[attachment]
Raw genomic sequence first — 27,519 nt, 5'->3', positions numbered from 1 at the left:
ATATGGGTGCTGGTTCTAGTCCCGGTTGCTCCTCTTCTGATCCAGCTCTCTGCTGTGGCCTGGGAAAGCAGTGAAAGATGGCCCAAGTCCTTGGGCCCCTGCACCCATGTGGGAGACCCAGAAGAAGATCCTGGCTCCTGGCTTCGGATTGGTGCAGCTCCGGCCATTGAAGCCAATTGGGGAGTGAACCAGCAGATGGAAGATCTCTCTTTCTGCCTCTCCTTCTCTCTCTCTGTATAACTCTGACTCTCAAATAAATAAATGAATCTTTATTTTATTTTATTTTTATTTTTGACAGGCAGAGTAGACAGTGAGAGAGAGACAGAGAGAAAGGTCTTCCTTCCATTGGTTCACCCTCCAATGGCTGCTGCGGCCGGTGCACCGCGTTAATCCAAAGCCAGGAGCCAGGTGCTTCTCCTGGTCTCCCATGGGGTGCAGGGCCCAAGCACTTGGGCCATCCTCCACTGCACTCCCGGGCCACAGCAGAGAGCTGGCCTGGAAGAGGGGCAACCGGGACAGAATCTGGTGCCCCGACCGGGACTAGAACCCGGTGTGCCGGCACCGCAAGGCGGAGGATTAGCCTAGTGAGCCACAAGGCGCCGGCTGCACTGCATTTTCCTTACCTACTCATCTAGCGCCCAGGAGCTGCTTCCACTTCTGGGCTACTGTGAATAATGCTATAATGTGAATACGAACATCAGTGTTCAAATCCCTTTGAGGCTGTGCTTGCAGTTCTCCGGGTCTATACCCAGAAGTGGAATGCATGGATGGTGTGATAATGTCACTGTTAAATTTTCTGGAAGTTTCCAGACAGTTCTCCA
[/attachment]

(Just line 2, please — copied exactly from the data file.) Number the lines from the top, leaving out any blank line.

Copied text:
ATATGGGTGCTGGTTCTAGTCCCGGTTGCTCCTCTTCTGATCCAGCTCTCTGCTGTGGCCTGGGAAAGCAGTGAAAGATGGCCCAAGTCCTTGGGCCCCTGCACCCATGTGGGAGACCCAGAAGAAGATCCTGGCTCCTGGCTTCGGATTGGTGCAGCTCCGGCCATTGAAGCCAATTGGGGAGTGAACCAGCAGATGGAAGATCTCTCTTTCTGCCTCTCCTTCTCTCTCTCTGTATAACTCTGACTCTCAAATAAATAAATGAATCTTTATTTTATTTTATTTTTATTTTTGACAGGCAGAGTAGACAGTGAGAGAGAGACAGAGAGAAAGGTCTTCCTTCCATTGGTTCACCCTCCAATGGCTGCTGCGGCCGGTGCACCGCGTTAATCCAAAGCCAGGAGCCAGGTGCTTCTCCTGGTCTCCCATGGGGTGCAGGGCCCAAGCACTTGGGCCATCCTCCACTGCACTCCCGGGCCACAGCAGAGAGCTGGCCTGGAAGAGGGGCAACCGGGACAGAATCTGGTGCCCCGACCGGGACTAGAACCCGGTGTGCCGGCACCGCAAGGCGGAGGATTAGCCTAGTGAGCCACAAGGCGCCGGCTGCACTGCATTTTCCTTACCTACTCATCTAGCGCCCAGGAGCTGCTTCCACTTCTGGGCTACTGTGAATAATGCTATAATGTGAATACGAACATCAGTGTTCAAATCCCTTTGAGGCTGTGCTTGCAGTTCTCCGGGTCTATACCCAGAAGTGGAATGCATGGATGGTGTGATAATGTCACTGTTAAATTTTCTGGAAGTTTCCAGACAGTTCTCCA